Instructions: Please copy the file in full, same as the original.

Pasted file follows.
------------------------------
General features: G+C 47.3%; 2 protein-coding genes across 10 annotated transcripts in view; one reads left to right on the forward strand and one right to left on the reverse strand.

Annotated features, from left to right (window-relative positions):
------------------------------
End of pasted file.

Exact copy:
General features: G+C 47.3%; 2 protein-coding genes across 10 annotated transcripts in view; one reads left to right on the forward strand and one right to left on the reverse strand.

Annotated features, from left to right (window-relative positions):